After all of the media attention around my decision to perform my song “Occupy (We the 99)” at the University of Connecticut despite the objections of the student government; they still haven’t gotten the point! At first, they were saying all the right things. According to the CT News Junkie USG President Sam Tracy said, “I do regret if we crossed the line into any kind of censorship,” and USG Comptroller Daniel Hanley, who sent me the revised contract asking me not to perform “Occupy (We the 99), said his explanation of the contract was “inaccurate” and “poorly written.” They also said I would be compensated for my performance. However, a few days later I received an email from the event organizer, Multicultural and Diversity Subcommittee Chairman Colin Neary, saying he had been dismissed from his position by Student Affairs Chairman Stephen Petkiss because according to the University of Connecticut’s Daily Campus, Petkiss said Neary, “inappropriately expressed his opinions and misrepresented the organization”.

On Moral Obligation

What happened at Penn State was a great travesty. None of us doubt that. I hope that each of the boys and families involved, some of whom were probably black, have gotten or soon get the care they need to recover from this abuse. (Granted, race is not necessarily central to this situation. But since I tend to have an image of white boy scout troops when I hear news like this, I thought the race of at least some of the victims was worth noting.) Each person involved in covering up these horrendous crimes failed to meet his moral obligation to those young boys.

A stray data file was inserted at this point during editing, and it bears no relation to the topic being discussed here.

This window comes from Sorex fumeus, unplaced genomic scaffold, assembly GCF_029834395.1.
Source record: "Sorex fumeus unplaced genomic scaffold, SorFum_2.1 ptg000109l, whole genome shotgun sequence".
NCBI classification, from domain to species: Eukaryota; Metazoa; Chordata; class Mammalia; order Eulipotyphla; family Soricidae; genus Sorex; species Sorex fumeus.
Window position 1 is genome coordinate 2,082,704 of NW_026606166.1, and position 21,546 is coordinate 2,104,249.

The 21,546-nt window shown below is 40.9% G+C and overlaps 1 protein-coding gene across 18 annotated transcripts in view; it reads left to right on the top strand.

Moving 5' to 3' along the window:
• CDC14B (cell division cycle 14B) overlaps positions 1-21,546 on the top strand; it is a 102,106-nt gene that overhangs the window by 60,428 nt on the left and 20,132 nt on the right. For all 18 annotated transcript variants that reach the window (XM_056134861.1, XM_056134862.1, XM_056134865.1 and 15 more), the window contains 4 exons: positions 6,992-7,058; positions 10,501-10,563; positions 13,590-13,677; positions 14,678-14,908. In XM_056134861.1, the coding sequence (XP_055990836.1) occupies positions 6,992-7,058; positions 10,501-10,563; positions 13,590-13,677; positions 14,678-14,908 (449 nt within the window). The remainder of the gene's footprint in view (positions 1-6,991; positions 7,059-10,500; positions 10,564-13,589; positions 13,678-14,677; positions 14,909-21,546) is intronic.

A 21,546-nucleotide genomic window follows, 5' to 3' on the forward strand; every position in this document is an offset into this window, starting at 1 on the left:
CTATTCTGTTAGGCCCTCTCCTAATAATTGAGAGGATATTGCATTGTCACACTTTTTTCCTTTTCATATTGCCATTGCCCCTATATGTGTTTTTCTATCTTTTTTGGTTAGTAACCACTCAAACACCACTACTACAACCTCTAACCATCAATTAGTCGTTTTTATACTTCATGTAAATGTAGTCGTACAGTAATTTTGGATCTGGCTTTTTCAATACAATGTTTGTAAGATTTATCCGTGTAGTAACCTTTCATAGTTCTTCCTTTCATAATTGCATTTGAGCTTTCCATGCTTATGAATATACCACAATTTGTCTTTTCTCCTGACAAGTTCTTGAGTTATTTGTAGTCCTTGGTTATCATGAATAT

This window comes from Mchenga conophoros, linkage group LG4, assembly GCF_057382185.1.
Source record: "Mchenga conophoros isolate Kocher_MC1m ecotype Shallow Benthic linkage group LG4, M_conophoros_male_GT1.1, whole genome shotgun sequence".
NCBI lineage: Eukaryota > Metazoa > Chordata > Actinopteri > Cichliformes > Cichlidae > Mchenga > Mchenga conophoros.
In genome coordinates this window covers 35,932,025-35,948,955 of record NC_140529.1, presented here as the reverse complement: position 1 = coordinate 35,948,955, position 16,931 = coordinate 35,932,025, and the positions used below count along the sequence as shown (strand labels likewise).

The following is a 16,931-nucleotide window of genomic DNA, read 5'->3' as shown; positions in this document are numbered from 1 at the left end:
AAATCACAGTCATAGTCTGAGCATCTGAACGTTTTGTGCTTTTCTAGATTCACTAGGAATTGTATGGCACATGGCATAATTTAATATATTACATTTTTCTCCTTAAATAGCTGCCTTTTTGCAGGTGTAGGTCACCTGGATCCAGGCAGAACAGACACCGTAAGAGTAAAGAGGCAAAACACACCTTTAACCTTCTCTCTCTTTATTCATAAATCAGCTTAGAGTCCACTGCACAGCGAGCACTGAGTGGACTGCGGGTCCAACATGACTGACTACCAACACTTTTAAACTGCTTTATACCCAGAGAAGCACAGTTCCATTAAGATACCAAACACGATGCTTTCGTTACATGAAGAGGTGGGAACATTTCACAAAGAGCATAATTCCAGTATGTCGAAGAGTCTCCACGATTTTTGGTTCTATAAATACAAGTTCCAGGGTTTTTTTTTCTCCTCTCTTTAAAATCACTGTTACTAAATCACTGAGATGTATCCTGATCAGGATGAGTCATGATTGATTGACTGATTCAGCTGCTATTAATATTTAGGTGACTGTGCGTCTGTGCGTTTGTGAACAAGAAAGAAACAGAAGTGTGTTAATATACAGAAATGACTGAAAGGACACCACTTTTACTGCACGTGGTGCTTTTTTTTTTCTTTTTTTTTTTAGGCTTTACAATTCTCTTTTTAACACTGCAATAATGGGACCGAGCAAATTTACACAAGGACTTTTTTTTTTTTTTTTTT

But let’s stop acting like not meeting a moral obligation is surprising.

While SNAPBACKS Take Over…

 

If I must have something that I don’t like about having locks, it would be that I can’t rock a snapback. Had there not been so much of a conversion in the herds of Black youth—fitted caps are nearly extinct among the heads of the coolest kids—my lament over snap backs would not even be an issue. No one can argue that the switch is another life-imitating-art fanatic, since none of the mainstream rappers—Drake, Maybach Music, J. Cole, etc.—wear snap backs. Besides, those types of perspectives, that restrict trends to imitations of media, demonstrate lazy thinking; instead, I think that the appeal to snapbacks connects to its forum for creativity.

New Web Episode of The Misadventures of Awkward Black Girl: Part 2 of "The Unexpected"

httpv://youtu.be/0BIEMXOMyB0

I have written previously on how much I love the web series, The Misadventures of Awkward Black Girl. The show is original and features a young black woman who navigates her way through seen and unseen awkward situations on her job and in her relationships. Well, I am happy to report that the show is so popular that in a matter of a month, the creator, Issa Rae, and her cast mates where able to raise $44,000 dollars to continue the web series for another 5 weeks with a grand finale.

To read more about her inspirational fundraising story, please read below.

Trauma Center Campaigns & the Perpetual Struggle for Healthcare in Communities of Color

httpv://www.youtube.com/watch?v=C5ELJl7Dy8g&feature=share